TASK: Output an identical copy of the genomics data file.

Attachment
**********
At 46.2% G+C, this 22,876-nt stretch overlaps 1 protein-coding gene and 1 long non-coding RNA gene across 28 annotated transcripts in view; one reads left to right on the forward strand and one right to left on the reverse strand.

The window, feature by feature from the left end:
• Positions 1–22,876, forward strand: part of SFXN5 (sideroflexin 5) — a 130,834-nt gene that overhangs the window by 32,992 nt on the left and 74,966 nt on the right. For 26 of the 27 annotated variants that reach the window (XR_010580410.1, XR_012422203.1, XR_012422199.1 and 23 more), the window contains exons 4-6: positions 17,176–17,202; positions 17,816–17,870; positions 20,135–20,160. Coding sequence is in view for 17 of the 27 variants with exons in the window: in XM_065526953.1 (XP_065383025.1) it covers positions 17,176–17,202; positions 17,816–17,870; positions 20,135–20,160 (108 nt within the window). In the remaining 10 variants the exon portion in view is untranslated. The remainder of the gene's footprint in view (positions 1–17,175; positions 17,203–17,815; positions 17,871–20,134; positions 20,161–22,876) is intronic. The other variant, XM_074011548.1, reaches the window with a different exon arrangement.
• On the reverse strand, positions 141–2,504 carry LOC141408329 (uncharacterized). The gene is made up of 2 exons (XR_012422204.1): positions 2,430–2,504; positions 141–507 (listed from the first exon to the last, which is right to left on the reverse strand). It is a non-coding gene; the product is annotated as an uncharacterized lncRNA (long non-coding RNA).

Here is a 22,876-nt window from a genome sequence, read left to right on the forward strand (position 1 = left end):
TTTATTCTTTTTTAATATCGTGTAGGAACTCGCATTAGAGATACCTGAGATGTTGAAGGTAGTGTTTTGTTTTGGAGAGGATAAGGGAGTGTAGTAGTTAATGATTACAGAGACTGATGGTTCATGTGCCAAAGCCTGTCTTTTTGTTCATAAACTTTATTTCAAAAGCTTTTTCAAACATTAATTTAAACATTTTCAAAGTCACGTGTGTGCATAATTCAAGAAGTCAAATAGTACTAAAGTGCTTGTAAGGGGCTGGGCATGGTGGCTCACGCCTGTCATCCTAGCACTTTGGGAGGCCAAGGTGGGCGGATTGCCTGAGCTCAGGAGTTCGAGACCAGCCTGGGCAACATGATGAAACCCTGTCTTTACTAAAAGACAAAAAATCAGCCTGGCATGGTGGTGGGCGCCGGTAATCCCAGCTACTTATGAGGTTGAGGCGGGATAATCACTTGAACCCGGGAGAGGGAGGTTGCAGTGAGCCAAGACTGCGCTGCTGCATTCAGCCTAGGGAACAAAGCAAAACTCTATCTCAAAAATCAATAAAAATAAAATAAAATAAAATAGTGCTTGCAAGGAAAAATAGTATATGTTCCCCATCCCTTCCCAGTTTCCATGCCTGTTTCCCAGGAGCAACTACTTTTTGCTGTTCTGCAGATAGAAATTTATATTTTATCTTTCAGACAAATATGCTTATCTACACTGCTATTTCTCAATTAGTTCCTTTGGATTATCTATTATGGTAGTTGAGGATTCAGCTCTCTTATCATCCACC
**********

At 46.2% G+C, this 22,876-nt stretch overlaps 1 protein-coding gene and 1 long non-coding RNA gene across 28 annotated transcripts in view; one reads left to right on the forward strand and one right to left on the reverse strand.

The window, feature by feature from the left end:
• Positions 1–22,876, forward strand: part of SFXN5 (sideroflexin 5) — a 130,834-nt gene that overhangs the window by 32,992 nt on the left and 74,966 nt on the right. For 26 of the 27 annotated variants that reach the window (XR_010580410.1, XR_012422203.1, XR_012422199.1 and 23 more), the window contains exons 4-6: positions 17,176–17,202; positions 17,816–17,870; positions 20,135–20,160. Coding sequence is in view for 17 of the 27 variants with exons in the window: in XM_065526953.1 (XP_065383025.1) it covers positions 17,176–17,202; positions 17,816–17,870; positions 20,135–20,160 (108 nt within the window). In the remaining 10 variants the exon portion in view is untranslated. The remainder of the gene's footprint in view (positions 1–17,175; positions 17,203–17,815; positions 17,871–20,134; positions 20,161–22,876) is intronic. The other variant, XM_074011548.1, reaches the window with a different exon arrangement.
• On the reverse strand, positions 141–2,504 carry LOC141408329 (uncharacterized). The gene is made up of 2 exons (XR_012422204.1): positions 2,430–2,504; positions 141–507 (listed from the first exon to the last, which is right to left on the reverse strand). It is a non-coding gene; the product is annotated as an uncharacterized lncRNA (long non-coding RNA).

Here is a 22,876-nt window from a genome sequence, read left to right on the forward strand (position 1 = left end):
TTTATTCTTTTTTAATATCGTGTAGGAACTCGCATTAGAGATACCTGAGATGTTGAAGGTAGTGTTTTGTTTTGGAGAGGATAAGGGAGTGTAGTAGTTAATGATTACAGAGACTGATGGTTCATGTGCCAAAGCCTGTCTTTTTGTTCATAAACTTTATTTCAAAAGCTTTTTCAAACATTAATTTAAACATTTTCAAAGTCACGTGTGTGCATAATTCAAGAAGTCAAATAGTACTAAAGTGCTTGTAAGGGGCTGGGCATGGTGGCTCACGCCTGTCATCCTAGCACTTTGGGAGGCCAAGGTGGGCGGATTGCCTGAGCTCAGGAGTTCGAGACCAGCCTGGGCAACATGATGAAACCCTGTCTTTACTAAAAGACAAAAAATCAGCCTGGCATGGTGGTGGGCGCCGGTAATCCCAGCTACTTATGAGGTTGAGGCGGGATAATCACTTGAACCCGGGAGAGGGAGGTTGCAGTGAGCCAAGACTGCGCTGCTGCATTCAGCCTAGGGAACAAAGCAAAACTCTATCTCAAAAATCAATAAAAATAAAATAAAATAAAATAGTGCTTGCAAGGAAAAATAGTATATGTTCCCCATCCCTTCCCAGTTTCCATGCCTGTTTCCCAGGAGCAACTACTTTTTGCTGTTCTGCAGATAGAAATTTATATTTTATCTTTCAGACAAATATGCTTATCTACACTGCTATTTCTCAATTAGTTCCTTTGGATTATCTATTATGGTAGTTGAGGATTCAGCTCTCTTATCATCCACC